In July 2009 Porirua Autocrash were approached by Greater Wellington Regional Council to participate in the region's emission programme (see boxed text) and are just completing the Enviro‑Mark bronze certification process. We seized the opportunity to complete the programme, gaining the benefits of a 50% subsidy for it from the Council and the expert advice and support provided to participants. Neil said a keymotivation for them was the chance to get all their compliance 'ticked off' through the programme and to have the peace of mind that they have addressed risks in their business, both environmental and otherwise.
The emission programme has a comprehensive approach to business sustainability, covering environmental practices and compliance with current legislation (such as for health and safety and employment). "The programme is not just a one‑off check that gets done and then forgotten about. It's about continuous improvement and compliance. So as things change with new legislation and other regulations the emission audit also changes and we have to keep updating what we're doing to meet the standard," says Sue. The other attraction was the impact on the bottomline. While progressively implementing costeffective and more efficient practices they been able to invest in expanding the business through improving and upgrading equipment.
Following waste and energy audits they have reduced landfill waste by 30% with diversion to recycling instead of filling up skip bins, achieving a monthly saving of $600. The old bumpers are collected for free and recycled, reducing what can be a bulky and costly waste product. One of the new investments they made was a computerised chassis measuring machine which allows them to carry out precision repair work.They reused the structure of an old spray booth to fit it with new upgraded equipment instead of replacing the whole compartment.
There have been many challenges along the way. An example is conflicting stances from recycling companies, resulting in difficulties with recycling paper and cardboard. One company would recycle paper and plastic after painting cars that the other would not accept. Unfortunately the company that would not had the recycling contract for the business. This has recently been resolved. The second company has agreed to take the paper and plastic, despite the cardboard recycling contract being with someone else. Getting the recycling services set up is one thing, but Neil said they don't know exactly where all of the recycled materials end up or what it gets used for, so considering their extended responsibility may require further work. Neil and Sue are still in the process of installing a new vehicle wash bay on the site and making other improvements to stormwater drains. As the name suggests, part of the emission programme focuses on reducing carbon emissions from the business, a difficult thing to measure and analyse, covering waste generation, energy and fuel use in the business. Sue says it requires regular, disciplined checks and monitoring to keep on top of their emission profile and they are still learning and improving as they go.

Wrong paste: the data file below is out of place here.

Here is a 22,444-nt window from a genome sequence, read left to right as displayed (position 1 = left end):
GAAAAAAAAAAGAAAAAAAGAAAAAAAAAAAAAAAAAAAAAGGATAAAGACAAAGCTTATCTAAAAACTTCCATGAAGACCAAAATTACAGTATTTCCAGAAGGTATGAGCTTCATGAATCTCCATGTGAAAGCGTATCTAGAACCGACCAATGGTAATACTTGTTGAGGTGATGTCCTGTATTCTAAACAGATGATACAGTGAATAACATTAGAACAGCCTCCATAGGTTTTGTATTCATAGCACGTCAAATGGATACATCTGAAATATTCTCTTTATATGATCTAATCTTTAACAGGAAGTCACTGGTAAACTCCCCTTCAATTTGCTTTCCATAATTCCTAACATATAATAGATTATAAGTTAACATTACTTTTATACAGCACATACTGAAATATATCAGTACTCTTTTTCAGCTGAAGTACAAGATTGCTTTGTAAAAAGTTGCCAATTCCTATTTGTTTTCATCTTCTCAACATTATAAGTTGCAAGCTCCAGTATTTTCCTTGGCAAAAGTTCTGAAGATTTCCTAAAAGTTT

Overall, Neil and Sue believe there is no stopping the increased focus on business sustainability and environmental practices. "It's important to just get on with doing things right, taking responsibility for how you work and the impact your business has. We also see a marketing benefit from promoting our certification to customers and the insurance companies we do repairs for, as we believe they should be more inclined to use us as a preferred repairer." There have also been wider benefits to how they see their business and promotion of it.